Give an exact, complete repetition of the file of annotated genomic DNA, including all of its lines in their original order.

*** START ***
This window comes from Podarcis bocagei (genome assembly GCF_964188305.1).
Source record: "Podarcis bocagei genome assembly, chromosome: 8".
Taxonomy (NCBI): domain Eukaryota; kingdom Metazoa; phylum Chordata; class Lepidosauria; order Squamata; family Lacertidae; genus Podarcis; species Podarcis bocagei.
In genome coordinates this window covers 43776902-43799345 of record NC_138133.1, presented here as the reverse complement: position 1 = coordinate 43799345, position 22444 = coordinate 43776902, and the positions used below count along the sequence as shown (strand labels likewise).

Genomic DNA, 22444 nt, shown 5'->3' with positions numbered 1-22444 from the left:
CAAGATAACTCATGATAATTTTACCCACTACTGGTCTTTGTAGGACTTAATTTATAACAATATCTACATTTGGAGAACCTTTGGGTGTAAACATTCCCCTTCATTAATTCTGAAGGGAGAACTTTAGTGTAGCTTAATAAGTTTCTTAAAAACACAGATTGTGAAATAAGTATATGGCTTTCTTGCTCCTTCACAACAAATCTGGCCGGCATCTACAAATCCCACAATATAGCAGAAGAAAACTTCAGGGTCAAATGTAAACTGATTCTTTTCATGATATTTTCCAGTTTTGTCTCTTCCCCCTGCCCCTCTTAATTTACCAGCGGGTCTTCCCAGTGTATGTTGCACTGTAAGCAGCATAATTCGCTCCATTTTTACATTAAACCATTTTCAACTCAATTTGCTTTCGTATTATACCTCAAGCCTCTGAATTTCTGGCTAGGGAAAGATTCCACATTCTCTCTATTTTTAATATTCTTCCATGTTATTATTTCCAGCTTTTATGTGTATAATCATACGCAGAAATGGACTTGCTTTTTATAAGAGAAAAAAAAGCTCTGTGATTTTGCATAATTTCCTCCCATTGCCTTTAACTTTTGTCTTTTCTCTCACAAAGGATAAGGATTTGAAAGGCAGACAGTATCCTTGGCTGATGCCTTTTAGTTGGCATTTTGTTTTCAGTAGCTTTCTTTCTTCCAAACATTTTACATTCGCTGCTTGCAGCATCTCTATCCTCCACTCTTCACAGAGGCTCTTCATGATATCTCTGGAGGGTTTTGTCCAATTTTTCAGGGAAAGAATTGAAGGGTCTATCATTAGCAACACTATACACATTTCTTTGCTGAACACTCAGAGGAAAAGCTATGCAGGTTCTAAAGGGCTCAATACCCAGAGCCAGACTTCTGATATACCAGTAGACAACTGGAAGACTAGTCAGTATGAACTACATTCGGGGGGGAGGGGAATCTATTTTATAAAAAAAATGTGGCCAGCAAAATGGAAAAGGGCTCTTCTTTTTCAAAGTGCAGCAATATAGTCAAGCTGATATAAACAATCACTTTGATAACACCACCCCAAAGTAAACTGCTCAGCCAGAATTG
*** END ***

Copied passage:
This window comes from Podarcis bocagei (genome assembly GCF_964188305.1).
Source record: "Podarcis bocagei genome assembly, chromosome: 8".
Taxonomy (NCBI): domain Eukaryota; kingdom Metazoa; phylum Chordata; class Lepidosauria; order Squamata; family Lacertidae; genus Podarcis; species Podarcis bocagei.
In genome coordinates this window covers 43776902-43799345 of record NC_138133.1, presented here as the reverse complement: position 1 = coordinate 43799345, position 22444 = coordinate 43776902, and the positions used below count along the sequence as shown (strand labels likewise).

Genomic DNA, 22444 nt, shown 5'->3' with positions numbered 1-22444 from the left:
CAAGATAACTCATGATAATTTTACCCACTACTGGTCTTTGTAGGACTTAATTTATAACAATATCTACATTTGGAGAACCTTTGGGTGTAAACATTCCCCTTCATTAATTCTGAAGGGAGAACTTTAGTGTAGCTTAATAAGTTTCTTAAAAACACAGATTGTGAAATAAGTATATGGCTTTCTTGCTCCTTCACAACAAATCTGGCCGGCATCTACAAATCCCACAATATAGCAGAAGAAAACTTCAGGGTCAAATGTAAACTGATTCTTTTCATGATATTTTCCAGTTTTGTCTCTTCCCCCTGCCCCTCTTAATTTACCAGCGGGTCTTCCCAGTGTATGTTGCACTGTAAGCAGCATAATTCGCTCCATTTTTACATTAAACCATTTTCAACTCAATTTGCTTTCGTATTATACCTCAAGCCTCTGAATTTCTGGCTAGGGAAAGATTCCACATTCTCTCTATTTTTAATATTCTTCCATGTTATTATTTCCAGCTTTTATGTGTATAATCATACGCAGAAATGGACTTGCTTTTTATAAGAGAAAAAAAAGCTCTGTGATTTTGCATAATTTCCTCCCATTGCCTTTAACTTTTGTCTTTTCTCTCACAAAGGATAAGGATTTGAAAGGCAGACAGTATCCTTGGCTGATGCCTTTTAGTTGGCATTTTGTTTTCAGTAGCTTTCTTTCTTCCAAACATTTTACATTCGCTGCTTGCAGCATCTCTATCCTCCACTCTTCACAGAGGCTCTTCATGATATCTCTGGAGGGTTTTGTCCAATTTTTCAGGGAAAGAATTGAAGGGTCTATCATTAGCAACACTATACACATTTCTTTGCTGAACACTCAGAGGAAAAGCTATGCAGGTTCTAAAGGGCTCAATACCCAGAGCCAGACTTCTGATATACCAGTAGACAACTGGAAGACTAGTCAGTATGAACTACATTCGGGGGGGAGGGGAATCTATTTTATAAAAAAAATGTGGCCAGCAAAATGGAAAAGGGCTCTTCTTTTTCAAAGTGCAGCAATATAGTCAAGCTGATATAAACAATCACTTTGATAACACCACCCCAAAGTAAACTGCTCAGCCAGAATTG